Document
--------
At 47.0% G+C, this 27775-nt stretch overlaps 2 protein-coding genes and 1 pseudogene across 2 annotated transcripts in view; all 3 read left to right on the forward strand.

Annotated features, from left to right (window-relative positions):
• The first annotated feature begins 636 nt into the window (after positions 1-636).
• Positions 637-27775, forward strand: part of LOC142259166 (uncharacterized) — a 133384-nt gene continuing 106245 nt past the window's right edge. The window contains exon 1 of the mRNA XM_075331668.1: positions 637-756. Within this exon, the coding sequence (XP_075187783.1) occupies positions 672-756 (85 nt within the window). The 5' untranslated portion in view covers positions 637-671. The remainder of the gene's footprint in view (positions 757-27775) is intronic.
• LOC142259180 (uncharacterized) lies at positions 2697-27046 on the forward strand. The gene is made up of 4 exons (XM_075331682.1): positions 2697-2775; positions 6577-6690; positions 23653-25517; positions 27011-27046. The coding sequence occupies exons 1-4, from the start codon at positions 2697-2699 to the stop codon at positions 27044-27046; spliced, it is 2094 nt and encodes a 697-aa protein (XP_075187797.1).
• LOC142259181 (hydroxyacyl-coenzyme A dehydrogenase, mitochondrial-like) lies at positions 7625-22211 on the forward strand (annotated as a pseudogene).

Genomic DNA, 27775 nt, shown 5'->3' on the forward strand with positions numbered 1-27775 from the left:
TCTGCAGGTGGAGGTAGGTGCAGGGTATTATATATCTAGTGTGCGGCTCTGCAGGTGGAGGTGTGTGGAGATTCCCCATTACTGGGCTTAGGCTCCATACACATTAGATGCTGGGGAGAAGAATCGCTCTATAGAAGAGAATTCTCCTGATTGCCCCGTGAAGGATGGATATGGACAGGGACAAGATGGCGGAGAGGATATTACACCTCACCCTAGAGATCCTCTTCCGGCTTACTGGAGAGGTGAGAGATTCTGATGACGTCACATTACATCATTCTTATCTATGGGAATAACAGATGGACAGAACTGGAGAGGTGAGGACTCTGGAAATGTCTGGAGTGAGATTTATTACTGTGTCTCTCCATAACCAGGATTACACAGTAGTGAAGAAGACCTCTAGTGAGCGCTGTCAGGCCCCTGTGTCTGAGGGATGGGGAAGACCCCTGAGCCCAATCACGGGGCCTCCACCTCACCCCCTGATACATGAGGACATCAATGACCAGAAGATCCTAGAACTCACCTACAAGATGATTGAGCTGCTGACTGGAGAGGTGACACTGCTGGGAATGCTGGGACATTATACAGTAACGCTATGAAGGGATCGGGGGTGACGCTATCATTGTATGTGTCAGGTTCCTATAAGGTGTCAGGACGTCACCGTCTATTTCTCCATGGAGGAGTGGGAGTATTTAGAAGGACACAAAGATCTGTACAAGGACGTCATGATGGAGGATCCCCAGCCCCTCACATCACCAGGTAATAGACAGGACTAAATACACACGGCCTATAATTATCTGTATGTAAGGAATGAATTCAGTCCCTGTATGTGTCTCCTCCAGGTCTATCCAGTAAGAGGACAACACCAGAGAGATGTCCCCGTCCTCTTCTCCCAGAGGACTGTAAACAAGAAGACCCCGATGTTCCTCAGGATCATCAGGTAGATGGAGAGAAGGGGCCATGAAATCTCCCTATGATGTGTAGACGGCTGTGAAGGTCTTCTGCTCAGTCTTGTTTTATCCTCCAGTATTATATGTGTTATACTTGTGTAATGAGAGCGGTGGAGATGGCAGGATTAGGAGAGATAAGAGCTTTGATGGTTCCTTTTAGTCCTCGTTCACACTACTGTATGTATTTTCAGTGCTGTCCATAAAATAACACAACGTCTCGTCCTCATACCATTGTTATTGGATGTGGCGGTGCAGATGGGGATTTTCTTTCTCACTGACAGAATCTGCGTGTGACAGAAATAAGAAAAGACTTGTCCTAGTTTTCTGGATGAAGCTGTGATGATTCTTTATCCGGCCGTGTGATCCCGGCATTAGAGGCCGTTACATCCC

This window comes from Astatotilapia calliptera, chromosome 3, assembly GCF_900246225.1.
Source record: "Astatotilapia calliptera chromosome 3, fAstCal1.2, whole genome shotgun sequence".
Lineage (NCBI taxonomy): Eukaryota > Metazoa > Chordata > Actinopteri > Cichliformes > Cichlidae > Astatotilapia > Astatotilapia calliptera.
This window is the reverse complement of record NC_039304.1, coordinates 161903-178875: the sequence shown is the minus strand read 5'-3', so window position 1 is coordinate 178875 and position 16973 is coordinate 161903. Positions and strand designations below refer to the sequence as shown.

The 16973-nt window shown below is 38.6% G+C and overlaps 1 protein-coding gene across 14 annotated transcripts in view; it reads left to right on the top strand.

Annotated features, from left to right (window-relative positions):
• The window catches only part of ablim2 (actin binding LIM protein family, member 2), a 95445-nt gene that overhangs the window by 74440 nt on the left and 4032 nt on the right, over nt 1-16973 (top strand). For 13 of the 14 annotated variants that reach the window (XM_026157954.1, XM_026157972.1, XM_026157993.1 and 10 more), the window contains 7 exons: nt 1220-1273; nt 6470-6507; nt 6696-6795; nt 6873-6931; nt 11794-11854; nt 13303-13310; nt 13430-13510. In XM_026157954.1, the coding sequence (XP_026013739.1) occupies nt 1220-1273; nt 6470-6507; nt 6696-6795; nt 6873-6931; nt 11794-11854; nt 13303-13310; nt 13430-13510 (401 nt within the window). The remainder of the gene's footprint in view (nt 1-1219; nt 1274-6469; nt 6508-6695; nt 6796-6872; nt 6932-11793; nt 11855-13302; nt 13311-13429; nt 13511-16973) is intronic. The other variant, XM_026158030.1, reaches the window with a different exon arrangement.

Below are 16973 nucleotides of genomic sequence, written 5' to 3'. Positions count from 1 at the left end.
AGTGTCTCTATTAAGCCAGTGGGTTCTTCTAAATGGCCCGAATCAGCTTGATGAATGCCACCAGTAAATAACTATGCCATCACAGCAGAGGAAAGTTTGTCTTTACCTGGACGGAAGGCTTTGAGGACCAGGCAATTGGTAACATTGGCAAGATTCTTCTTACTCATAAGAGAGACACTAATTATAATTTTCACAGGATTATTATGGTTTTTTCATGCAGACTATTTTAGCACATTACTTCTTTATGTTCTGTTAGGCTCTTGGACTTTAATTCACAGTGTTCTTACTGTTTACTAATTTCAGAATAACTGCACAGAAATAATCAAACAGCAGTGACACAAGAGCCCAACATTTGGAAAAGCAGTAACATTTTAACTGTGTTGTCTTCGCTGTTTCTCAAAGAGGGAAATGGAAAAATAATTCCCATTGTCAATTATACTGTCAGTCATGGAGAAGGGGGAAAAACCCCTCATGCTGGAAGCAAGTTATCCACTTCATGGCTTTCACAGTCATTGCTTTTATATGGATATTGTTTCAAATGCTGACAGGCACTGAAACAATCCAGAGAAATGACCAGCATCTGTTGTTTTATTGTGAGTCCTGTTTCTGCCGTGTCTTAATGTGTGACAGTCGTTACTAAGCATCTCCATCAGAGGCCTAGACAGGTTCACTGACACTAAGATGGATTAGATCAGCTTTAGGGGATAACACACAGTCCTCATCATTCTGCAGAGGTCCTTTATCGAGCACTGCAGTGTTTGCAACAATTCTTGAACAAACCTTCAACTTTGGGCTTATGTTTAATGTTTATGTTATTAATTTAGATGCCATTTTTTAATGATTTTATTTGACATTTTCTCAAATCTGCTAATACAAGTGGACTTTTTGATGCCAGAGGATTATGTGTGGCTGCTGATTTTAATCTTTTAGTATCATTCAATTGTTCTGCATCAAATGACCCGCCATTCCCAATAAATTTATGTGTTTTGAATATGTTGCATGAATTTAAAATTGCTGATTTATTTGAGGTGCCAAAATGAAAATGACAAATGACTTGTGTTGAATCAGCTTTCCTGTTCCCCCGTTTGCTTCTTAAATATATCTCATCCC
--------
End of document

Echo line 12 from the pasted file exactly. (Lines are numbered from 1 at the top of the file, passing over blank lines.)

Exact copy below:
This window is the reverse complement of record NC_039304.1, coordinates 161903-178875: the sequence shown is the minus strand read 5'-3', so window position 1 is coordinate 178875 and position 16973 is coordinate 161903. Positions and strand designations below refer to the sequence as shown.